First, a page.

However, if there is no vulnerability there will be no risk, e. g. an earthquake occurring in a desert where nobody lives ?Preparedness Preparedness involves equipping people who may be impacted by a disaster or who may be able to help those impacted with the tools to increase their chance of survival and to minimize their financial and other losses. •Stockpiling, inventory, and maintain disaster supplies and equipment. •Communication plans with easily understandable terminology and methods. •Development and exercise of emergency population warning methods combined with emergency shelters and evacuation plans. Proper maintenance and training of emergency services, including mass human resources such as community emergency response teams. •Develop organizations of trained volunteers among civilian populations. (Professional emergency workers are rapidly overwhelmed in mass emergencies so trained; organized, responsible volunteers are extremely valuable. Organizations like Community Emergency Response Teams and the Red Cross are ready sources of trained volunteers. ?Response Response involves taking action to reduce or eliminate the impact of disaster hat have occurred or are currently occurring, in order to prevent further suffering, financial losses or a combination of both. Relief, a term commonly used in disaster management is one component of response. A well rehearsed emergency plan developed as part of the preparedness phase enables efficient coordination of rescue where required, search and rescue efforts commence at an early stage. Depending on injuries sustained by the victim, outside temperature, and victim access to air and water, the vast majority of those affected by a disaster will die within 72 hours after impact.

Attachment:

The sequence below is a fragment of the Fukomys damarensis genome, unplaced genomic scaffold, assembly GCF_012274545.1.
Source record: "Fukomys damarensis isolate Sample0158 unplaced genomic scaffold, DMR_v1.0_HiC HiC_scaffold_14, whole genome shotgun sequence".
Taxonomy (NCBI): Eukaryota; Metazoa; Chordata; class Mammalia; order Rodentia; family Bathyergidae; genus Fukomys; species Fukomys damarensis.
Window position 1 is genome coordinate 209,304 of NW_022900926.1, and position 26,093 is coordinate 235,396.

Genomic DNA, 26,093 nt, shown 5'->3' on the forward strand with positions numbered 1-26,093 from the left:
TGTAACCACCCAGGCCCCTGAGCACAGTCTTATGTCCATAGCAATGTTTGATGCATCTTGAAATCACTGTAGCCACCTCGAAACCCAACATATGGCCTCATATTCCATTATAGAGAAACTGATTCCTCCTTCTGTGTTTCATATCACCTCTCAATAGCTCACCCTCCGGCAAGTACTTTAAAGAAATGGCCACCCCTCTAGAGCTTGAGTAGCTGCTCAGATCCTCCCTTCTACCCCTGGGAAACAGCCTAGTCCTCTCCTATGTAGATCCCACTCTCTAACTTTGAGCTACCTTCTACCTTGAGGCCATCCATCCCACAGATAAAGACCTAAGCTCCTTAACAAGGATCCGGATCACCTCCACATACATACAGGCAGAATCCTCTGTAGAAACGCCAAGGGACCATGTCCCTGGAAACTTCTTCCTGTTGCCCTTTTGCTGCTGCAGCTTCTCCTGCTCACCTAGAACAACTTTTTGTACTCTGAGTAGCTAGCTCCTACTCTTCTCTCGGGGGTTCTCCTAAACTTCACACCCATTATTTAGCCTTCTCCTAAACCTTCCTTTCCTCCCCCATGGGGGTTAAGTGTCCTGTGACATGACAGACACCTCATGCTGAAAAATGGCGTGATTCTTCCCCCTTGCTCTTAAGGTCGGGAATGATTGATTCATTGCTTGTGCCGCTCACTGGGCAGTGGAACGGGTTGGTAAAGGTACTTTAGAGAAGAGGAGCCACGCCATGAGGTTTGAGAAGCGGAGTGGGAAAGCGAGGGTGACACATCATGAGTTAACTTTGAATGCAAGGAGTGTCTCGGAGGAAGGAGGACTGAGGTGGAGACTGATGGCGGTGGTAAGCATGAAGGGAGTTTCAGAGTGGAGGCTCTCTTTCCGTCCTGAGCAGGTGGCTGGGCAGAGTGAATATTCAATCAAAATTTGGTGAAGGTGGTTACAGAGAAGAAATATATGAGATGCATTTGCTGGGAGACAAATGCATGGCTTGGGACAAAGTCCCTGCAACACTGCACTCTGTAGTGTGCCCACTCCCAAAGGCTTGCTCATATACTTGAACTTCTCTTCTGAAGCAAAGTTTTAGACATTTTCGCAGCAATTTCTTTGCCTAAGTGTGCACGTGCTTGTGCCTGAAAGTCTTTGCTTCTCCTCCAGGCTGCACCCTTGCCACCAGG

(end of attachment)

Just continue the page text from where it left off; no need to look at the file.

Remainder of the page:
Organizational response to any significant disaster – natural or terrorist-borne – is based on existing emergency management organizational systems and processes ? Recovery Recovery involves returning victims’ lives back to a normal state following the impact of disaster consequences. The recovery phase generally begins after the immediate response has ended, and can persist for months or years thereafter. The aim of the recovery phase is to restore the affected area to its previous state.
It differs from the response phase in its focus; recovery efforts are concerned with issues and decisions that must be made after immediate needs are addressed. Recovery efforts are primarily concerned with actions that involve rebuilding destroyed property, re-employment, and the repair of other essential infrastructure. An important aspect of effective recovery efforts is taking advantage of a ‘window of opportunity’ for the implementation of mitigative measures that might otherwise be unpopular. Citizens of the affected area are more likely to accept more mitigative changes when a recent disaster is in fresh memory.